Losing our souls for self

This observation by Eugene H. Peterson is noteworthy:

We live in a culture that has replaced soul with self. This reduction turns people into either problems or consumers. Insofar as we acquiesce in that replacement, we gradually but surely regress in our identity, for we end up thinking of ourselves and dealing with others in marketplace terms: everyone we meet is either a potential recruit to join our enterprise or a potential consumer for what we are selling; or we ourselves are the potential recruits and consumers. Neither we nor our friends have any dignity just as we are, only in terms of how we or they can be used.

Christ Plays in Ten Thousand Places: A Conversation in Spiritual Theology, p. 38


We in the West excel at marketing commodities, and how natural it is for us to treat people as commodities as well. As the self has replaced the soul, we have become a culture populated, dominated, and interested in selves. Because the self is, after all, so very much more selfish than soul.

2 thoughts on “Losing our souls for self”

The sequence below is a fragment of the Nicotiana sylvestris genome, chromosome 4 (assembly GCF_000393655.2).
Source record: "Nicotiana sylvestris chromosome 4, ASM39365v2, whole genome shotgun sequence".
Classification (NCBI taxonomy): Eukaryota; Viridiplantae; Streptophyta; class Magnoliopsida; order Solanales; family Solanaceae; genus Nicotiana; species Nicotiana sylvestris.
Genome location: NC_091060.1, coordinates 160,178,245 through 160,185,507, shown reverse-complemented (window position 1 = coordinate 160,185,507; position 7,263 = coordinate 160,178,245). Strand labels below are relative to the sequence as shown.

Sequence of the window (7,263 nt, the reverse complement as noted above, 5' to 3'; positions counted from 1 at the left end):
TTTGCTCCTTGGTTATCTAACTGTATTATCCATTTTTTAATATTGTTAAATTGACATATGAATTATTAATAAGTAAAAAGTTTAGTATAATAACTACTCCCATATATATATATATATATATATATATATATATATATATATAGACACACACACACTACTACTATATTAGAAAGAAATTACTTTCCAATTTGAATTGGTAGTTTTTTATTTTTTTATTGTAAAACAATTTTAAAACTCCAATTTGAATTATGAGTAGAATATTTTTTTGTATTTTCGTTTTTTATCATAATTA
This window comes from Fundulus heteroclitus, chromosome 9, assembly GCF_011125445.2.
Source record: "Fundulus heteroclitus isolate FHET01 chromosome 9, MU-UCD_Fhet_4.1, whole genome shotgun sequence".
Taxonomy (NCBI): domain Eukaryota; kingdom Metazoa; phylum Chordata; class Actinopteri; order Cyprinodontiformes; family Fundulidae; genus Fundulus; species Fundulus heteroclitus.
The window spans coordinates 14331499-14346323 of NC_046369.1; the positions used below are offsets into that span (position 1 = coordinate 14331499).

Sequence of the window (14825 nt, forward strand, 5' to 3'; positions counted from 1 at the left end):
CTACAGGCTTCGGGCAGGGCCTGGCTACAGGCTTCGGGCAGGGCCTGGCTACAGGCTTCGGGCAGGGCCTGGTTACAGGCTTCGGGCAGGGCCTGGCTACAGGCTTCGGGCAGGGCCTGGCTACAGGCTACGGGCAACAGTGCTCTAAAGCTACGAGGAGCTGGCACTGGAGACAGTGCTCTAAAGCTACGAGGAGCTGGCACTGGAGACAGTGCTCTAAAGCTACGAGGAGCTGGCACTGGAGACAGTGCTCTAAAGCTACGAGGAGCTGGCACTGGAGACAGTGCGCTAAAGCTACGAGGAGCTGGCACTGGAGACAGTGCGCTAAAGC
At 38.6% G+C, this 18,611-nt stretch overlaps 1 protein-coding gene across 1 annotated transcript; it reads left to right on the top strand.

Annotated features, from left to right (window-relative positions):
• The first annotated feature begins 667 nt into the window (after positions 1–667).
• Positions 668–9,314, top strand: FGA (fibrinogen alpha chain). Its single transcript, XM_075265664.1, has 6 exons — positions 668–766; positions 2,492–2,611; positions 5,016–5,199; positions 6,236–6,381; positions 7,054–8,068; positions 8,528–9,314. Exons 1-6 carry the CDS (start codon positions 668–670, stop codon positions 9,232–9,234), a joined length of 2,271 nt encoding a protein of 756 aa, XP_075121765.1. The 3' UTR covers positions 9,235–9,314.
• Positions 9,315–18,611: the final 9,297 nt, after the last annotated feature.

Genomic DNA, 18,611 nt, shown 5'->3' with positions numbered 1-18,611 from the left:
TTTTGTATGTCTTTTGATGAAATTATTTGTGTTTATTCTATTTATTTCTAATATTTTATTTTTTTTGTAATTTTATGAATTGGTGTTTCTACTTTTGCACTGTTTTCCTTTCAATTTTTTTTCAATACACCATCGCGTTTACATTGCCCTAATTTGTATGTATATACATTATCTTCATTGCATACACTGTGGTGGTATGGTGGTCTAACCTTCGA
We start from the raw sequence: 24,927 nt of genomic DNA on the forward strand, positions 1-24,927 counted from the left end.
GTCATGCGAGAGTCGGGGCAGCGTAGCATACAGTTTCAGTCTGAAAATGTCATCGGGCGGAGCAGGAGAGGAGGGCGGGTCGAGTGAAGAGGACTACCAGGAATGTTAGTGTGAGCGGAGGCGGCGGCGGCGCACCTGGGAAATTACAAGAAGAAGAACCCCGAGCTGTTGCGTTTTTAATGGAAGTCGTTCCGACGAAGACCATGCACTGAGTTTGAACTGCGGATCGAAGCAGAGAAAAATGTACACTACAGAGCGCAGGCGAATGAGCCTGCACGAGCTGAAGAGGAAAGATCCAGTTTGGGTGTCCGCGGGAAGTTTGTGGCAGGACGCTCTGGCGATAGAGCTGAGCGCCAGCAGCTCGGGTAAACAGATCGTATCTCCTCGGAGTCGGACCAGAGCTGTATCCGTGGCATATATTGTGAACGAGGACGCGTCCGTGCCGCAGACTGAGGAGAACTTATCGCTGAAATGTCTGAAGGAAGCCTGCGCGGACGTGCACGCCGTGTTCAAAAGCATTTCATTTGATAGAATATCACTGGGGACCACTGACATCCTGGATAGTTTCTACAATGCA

1. I have seen this development during my time in New Zealand. My impression of the country as a child in the 1970s was that New Zealanders had dignity. Not a heck of a lot to buy, but that meant everyone had savings, there were plenty of jobs, and there was a sense of self-respect. Today, consumerism has taken hold: you can get anything you want, but fewer and fewer people can afford it. Folks are defined by what they have, not who they are, and the average spend of a household outweighs the average take-home pay packet. This is dangerous, but it stems from an unquestioned pursuit of a class-dividing technocracy at the expense of looking after our own. Our present government, so full of politically correct promises to correct things in 1999, has proved to be no friend in narrowing the income gap and restoring the lost sense of dignity.

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